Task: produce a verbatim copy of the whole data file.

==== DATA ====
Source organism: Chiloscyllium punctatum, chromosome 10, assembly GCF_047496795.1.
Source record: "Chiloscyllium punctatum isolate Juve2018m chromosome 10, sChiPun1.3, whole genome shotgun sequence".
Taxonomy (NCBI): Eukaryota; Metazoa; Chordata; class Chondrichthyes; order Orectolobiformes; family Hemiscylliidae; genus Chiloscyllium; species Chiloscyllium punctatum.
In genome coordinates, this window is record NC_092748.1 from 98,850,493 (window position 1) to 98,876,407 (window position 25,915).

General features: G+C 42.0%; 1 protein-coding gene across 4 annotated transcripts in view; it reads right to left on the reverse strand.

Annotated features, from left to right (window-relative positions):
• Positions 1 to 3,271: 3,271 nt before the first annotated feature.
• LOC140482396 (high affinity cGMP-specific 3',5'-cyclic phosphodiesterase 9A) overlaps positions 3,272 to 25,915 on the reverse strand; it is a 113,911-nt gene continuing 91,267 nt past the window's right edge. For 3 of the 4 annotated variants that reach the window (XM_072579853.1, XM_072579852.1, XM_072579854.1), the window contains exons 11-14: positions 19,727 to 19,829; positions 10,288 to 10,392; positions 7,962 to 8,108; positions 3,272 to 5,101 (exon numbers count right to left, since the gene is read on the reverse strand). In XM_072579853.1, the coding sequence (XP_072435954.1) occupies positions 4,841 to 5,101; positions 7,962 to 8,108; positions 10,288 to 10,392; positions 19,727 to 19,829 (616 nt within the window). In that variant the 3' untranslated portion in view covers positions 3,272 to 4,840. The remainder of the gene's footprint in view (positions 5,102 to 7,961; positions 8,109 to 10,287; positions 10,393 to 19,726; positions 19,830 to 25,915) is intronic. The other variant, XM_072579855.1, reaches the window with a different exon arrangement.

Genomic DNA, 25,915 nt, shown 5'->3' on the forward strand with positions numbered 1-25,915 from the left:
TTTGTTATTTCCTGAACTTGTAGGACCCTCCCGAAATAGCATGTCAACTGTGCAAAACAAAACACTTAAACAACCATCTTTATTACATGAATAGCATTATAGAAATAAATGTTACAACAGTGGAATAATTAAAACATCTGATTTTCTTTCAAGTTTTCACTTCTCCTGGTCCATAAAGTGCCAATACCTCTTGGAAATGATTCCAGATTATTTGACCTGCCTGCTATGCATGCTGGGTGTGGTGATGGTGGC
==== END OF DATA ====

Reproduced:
Source organism: Chiloscyllium punctatum, chromosome 10, assembly GCF_047496795.1.
Source record: "Chiloscyllium punctatum isolate Juve2018m chromosome 10, sChiPun1.3, whole genome shotgun sequence".
Taxonomy (NCBI): Eukaryota; Metazoa; Chordata; class Chondrichthyes; order Orectolobiformes; family Hemiscylliidae; genus Chiloscyllium; species Chiloscyllium punctatum.
In genome coordinates, this window is record NC_092748.1 from 98,850,493 (window position 1) to 98,876,407 (window position 25,915).

General features: G+C 42.0%; 1 protein-coding gene across 4 annotated transcripts in view; it reads right to left on the reverse strand.

Annotated features, from left to right (window-relative positions):
• Positions 1 to 3,271: 3,271 nt before the first annotated feature.
• LOC140482396 (high affinity cGMP-specific 3',5'-cyclic phosphodiesterase 9A) overlaps positions 3,272 to 25,915 on the reverse strand; it is a 113,911-nt gene continuing 91,267 nt past the window's right edge. For 3 of the 4 annotated variants that reach the window (XM_072579853.1, XM_072579852.1, XM_072579854.1), the window contains exons 11-14: positions 19,727 to 19,829; positions 10,288 to 10,392; positions 7,962 to 8,108; positions 3,272 to 5,101 (exon numbers count right to left, since the gene is read on the reverse strand). In XM_072579853.1, the coding sequence (XP_072435954.1) occupies positions 4,841 to 5,101; positions 7,962 to 8,108; positions 10,288 to 10,392; positions 19,727 to 19,829 (616 nt within the window). In that variant the 3' untranslated portion in view covers positions 3,272 to 4,840. The remainder of the gene's footprint in view (positions 5,102 to 7,961; positions 8,109 to 10,287; positions 10,393 to 19,726; positions 19,830 to 25,915) is intronic. The other variant, XM_072579855.1, reaches the window with a different exon arrangement.

Genomic DNA, 25,915 nt, shown 5'->3' on the forward strand with positions numbered 1-25,915 from the left:
TTTGTTATTTCCTGAACTTGTAGGACCCTCCCGAAATAGCATGTCAACTGTGCAAAACAAAACACTTAAACAACCATCTTTATTACATGAATAGCATTATAGAAATAAATGTTACAACAGTGGAATAATTAAAACATCTGATTTTCTTTCAAGTTTTCACTTCTCCTGGTCCATAAAGTGCCAATACCTCTTGGAAATGATTCCAGATTATTTGACCTGCCTGCTATGCATGCTGGGTGTGGTGATGGTGGC